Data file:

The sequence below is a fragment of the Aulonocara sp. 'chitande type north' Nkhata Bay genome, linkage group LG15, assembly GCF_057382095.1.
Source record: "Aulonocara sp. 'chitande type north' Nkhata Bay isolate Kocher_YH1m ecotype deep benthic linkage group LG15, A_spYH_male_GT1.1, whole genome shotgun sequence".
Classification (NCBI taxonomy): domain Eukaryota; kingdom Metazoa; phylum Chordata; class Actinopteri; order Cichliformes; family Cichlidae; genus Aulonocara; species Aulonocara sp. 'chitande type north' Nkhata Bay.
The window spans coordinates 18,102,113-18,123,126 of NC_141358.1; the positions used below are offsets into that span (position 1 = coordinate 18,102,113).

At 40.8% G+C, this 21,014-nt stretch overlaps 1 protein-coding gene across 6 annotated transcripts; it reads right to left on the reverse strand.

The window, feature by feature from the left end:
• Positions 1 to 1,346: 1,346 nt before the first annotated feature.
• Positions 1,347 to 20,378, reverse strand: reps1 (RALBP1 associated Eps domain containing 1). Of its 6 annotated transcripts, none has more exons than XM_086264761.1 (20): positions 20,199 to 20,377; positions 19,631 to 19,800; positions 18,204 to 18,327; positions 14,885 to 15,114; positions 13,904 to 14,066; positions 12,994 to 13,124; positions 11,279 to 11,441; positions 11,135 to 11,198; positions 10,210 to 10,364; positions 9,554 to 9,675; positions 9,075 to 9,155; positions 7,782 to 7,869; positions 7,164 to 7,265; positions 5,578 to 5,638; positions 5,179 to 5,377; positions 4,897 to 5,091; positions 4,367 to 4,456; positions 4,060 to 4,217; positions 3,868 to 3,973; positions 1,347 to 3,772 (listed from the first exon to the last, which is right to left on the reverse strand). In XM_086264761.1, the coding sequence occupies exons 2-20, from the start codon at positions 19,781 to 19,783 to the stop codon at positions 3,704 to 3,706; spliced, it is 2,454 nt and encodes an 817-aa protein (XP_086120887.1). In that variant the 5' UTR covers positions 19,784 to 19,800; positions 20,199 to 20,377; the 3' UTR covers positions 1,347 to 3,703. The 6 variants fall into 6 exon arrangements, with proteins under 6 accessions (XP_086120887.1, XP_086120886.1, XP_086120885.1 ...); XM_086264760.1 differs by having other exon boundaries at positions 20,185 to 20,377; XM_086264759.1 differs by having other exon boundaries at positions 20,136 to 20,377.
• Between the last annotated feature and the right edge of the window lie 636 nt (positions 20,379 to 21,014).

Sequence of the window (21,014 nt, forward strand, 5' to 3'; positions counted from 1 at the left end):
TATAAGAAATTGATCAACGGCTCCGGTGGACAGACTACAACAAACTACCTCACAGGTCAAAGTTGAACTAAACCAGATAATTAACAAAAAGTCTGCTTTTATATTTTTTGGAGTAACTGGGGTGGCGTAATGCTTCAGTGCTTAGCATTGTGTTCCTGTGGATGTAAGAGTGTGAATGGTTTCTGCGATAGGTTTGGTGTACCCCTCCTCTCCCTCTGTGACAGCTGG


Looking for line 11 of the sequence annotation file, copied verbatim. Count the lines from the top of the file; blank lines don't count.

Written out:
TATAAGAAATTGATCAACGGCTCCGGTGGACAGACTACAACAAACTACCTCACAGGTCAAAGTTGAACTAAACCAGATAATTAACAAAAAGTCTGCTTTTATATTTTTTGGAGTAACTGGGGTGGCGTAATGCTTCAGTGCTTAGCATTGTGTTCCTGTGGATGTAAGAGTGTGAATGGTTTCTGCGATAGGTTTGGTGTACCCCTCCTCTCCCTCTGTGACAGCTGG